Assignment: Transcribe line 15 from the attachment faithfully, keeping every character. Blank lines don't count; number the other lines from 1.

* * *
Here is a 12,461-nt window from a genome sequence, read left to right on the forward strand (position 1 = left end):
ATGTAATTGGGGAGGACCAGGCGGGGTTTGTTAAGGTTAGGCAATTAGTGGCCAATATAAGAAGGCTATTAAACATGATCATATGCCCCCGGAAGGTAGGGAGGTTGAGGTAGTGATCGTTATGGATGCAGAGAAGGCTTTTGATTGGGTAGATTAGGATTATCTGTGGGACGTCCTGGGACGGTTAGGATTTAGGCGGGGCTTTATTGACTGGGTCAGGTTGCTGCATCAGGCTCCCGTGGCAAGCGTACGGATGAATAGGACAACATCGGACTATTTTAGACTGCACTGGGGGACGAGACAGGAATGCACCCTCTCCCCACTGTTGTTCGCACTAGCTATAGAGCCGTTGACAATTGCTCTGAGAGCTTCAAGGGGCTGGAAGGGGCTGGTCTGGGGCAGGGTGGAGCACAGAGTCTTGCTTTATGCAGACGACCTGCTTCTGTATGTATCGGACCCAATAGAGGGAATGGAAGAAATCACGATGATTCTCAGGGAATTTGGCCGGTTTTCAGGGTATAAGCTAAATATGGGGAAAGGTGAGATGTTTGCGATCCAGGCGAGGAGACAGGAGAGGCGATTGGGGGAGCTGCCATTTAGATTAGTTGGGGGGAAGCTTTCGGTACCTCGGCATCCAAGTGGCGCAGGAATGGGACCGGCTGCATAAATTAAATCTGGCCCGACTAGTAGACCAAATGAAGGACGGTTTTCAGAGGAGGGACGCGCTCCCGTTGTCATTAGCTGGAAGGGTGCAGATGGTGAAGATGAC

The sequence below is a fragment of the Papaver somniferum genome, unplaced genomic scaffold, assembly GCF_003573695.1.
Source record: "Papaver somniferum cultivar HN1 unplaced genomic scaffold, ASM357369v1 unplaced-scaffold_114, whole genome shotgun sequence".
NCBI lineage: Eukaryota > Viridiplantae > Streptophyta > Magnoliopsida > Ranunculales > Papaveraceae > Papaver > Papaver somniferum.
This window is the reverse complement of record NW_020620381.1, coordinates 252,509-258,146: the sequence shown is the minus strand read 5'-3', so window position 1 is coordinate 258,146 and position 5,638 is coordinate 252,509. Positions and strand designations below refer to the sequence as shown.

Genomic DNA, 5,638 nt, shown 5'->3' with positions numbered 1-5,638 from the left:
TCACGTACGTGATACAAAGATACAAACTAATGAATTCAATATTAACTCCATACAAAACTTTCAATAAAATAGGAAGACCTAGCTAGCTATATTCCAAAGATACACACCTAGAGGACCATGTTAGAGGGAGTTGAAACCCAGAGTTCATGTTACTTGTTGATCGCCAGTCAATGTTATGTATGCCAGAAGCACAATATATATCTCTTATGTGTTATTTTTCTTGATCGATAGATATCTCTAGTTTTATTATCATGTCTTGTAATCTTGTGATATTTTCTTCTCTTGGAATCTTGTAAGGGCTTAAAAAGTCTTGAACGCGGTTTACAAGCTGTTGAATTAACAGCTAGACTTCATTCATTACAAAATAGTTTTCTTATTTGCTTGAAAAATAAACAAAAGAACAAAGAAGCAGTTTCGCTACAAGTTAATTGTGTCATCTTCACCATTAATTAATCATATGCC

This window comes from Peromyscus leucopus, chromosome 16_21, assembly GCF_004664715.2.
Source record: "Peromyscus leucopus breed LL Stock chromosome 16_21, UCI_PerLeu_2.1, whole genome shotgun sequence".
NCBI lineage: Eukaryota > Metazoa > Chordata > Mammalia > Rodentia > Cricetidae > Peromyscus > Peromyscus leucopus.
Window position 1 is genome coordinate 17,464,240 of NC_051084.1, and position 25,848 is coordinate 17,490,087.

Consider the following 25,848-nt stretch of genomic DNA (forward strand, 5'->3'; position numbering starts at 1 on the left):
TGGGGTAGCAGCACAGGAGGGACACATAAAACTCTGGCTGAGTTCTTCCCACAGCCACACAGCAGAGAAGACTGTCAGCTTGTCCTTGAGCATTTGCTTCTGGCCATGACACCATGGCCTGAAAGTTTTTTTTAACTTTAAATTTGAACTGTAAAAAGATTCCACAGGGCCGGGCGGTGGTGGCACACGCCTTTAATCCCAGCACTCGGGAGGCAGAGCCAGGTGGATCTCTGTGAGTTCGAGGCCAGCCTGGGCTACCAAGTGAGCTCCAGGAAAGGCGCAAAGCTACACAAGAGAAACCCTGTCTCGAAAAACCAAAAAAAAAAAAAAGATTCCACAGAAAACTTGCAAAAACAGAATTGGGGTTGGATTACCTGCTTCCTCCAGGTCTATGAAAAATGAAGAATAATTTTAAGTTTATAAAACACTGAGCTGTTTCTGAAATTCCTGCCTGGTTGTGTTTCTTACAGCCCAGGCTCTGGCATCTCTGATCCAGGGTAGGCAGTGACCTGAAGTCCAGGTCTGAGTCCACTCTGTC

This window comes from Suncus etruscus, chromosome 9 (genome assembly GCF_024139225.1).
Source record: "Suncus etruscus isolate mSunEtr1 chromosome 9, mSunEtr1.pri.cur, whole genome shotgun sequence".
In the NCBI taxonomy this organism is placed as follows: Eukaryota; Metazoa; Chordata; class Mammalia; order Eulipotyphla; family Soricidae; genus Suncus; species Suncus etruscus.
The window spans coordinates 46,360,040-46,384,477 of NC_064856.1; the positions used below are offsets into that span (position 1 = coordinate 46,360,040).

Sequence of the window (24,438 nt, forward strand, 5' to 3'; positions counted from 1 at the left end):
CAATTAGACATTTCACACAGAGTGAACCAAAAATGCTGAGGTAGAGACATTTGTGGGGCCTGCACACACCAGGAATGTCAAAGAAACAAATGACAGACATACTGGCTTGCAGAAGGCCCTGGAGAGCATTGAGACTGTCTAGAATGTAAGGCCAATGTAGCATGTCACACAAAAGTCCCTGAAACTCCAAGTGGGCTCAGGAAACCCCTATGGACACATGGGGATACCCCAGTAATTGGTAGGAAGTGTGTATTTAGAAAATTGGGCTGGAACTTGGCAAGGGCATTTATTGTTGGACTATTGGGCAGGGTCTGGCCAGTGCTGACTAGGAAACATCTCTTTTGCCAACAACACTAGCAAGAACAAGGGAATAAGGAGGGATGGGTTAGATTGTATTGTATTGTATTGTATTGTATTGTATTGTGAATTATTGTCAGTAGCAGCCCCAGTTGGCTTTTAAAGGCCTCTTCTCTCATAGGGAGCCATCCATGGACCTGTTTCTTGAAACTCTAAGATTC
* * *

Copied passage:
This window comes from Suncus etruscus, chromosome 9 (genome assembly GCF_024139225.1).